Cybersecurity has gone through many changes over the past decade. From being a niche sector, rarely taken seriously or understood, to underpinning national security, economic growth and the availability of financial infrastructures. In the process it has become a large, high growth and consequently overfunded market.
This evolution is based on cybersecurity’s newfound profile and responsibility for protecting against attacks that threaten the underpinnings of our digital way of life. Historically, the security threats put forth by the industry were largely hypothetical and didn’t impact the bottom line. Today, cyber threats have materialized to the point where they impact everything from data protection and privacy, to election results and how nation states conduct espionage.
So, while security has emerged as a darling industry, this success has come at a price – we’ve sacrificed our credibility, objectiveness and honesty.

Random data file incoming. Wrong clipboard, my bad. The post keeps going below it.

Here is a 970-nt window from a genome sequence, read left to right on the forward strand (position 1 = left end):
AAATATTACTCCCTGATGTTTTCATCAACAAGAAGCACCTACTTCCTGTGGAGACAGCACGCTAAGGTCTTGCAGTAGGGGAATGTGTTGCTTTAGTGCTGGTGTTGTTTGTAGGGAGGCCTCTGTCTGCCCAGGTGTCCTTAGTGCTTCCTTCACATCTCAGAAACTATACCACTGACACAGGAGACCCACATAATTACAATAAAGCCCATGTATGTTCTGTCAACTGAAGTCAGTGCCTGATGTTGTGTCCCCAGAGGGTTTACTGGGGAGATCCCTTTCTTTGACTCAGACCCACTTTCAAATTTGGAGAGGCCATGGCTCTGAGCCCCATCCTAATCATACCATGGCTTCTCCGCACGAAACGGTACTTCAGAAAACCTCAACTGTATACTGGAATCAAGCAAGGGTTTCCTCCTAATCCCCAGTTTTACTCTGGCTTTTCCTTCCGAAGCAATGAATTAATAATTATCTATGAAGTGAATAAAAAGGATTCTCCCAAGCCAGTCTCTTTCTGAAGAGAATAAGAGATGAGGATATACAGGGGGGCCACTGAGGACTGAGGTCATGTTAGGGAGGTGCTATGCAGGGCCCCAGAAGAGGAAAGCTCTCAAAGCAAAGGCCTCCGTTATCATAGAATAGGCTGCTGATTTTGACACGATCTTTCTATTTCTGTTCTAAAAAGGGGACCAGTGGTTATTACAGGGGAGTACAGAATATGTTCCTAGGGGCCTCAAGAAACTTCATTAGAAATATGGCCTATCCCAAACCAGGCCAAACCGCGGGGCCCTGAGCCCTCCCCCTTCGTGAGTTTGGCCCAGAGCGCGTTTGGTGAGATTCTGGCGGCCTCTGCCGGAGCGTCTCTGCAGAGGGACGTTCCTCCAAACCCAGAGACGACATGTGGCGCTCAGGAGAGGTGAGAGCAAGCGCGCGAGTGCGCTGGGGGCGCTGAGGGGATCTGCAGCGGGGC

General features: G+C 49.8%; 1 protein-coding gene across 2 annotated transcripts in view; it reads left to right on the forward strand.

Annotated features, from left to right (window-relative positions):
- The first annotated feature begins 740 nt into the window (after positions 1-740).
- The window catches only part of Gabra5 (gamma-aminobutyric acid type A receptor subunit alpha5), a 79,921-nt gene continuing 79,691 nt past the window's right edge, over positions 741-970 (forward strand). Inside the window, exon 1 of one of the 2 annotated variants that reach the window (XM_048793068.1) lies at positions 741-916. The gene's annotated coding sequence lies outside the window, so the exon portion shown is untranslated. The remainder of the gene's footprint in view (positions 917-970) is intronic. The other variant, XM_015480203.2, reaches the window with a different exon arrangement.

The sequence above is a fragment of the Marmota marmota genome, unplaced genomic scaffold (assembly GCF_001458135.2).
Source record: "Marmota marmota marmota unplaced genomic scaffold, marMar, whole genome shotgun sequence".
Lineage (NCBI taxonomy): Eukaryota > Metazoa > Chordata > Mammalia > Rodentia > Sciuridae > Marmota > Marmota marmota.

This is evident in how cyber security is marketed. Fear Uncertainty and Doubt or FUD, have always played a part in convincing businesses and governments to invest in cybersecurity, especially in the days before cyber threats were mainstream Nevertheless, this FUD was balanced by full disclosure and a community that, dealing with risk, is sceptical by nature.
In recent years, however, FUD has escalated to a whole new level. Anyone who receives vendor emails or is active on LinkedIn can testify to being inundated with claims that every new vulnerability, threat or breach could have been prevented using product XYZ. In many cases, these are outright exaggerations, and often lies. Marketers and salespeople are incentivised not to miss out on what is perceived to be a good opportunity, regardless of the resulting blowback on social media.